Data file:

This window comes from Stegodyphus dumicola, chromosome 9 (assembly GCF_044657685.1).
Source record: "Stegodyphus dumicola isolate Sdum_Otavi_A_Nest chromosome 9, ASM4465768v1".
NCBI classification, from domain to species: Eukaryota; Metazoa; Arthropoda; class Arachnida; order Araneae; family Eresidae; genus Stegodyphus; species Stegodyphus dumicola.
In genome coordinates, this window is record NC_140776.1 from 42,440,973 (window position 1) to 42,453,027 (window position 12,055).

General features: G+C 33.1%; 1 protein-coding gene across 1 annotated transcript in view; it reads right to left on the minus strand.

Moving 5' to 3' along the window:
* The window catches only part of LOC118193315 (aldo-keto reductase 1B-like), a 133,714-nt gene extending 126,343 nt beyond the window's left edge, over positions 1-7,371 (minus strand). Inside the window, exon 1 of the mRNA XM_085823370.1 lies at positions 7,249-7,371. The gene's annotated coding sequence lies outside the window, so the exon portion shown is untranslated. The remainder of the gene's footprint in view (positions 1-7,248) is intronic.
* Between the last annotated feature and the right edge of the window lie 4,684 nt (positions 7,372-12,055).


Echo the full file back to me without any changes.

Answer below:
This window comes from Stegodyphus dumicola, chromosome 9 (assembly GCF_044657685.1).
Source record: "Stegodyphus dumicola isolate Sdum_Otavi_A_Nest chromosome 9, ASM4465768v1".
NCBI classification, from domain to species: Eukaryota; Metazoa; Arthropoda; class Arachnida; order Araneae; family Eresidae; genus Stegodyphus; species Stegodyphus dumicola.
In genome coordinates, this window is record NC_140776.1 from 42,440,973 (window position 1) to 42,453,027 (window position 12,055).

General features: G+C 33.1%; 1 protein-coding gene across 1 annotated transcript in view; it reads right to left on the minus strand.

Moving 5' to 3' along the window:
* The window catches only part of LOC118193315 (aldo-keto reductase 1B-like), a 133,714-nt gene extending 126,343 nt beyond the window's left edge, over positions 1-7,371 (minus strand). Inside the window, exon 1 of the mRNA XM_085823370.1 lies at positions 7,249-7,371. The gene's annotated coding sequence lies outside the window, so the exon portion shown is untranslated. The remainder of the gene's footprint in view (positions 1-7,248) is intronic.
* Between the last annotated feature and the right edge of the window lie 4,684 nt (positions 7,372-12,055).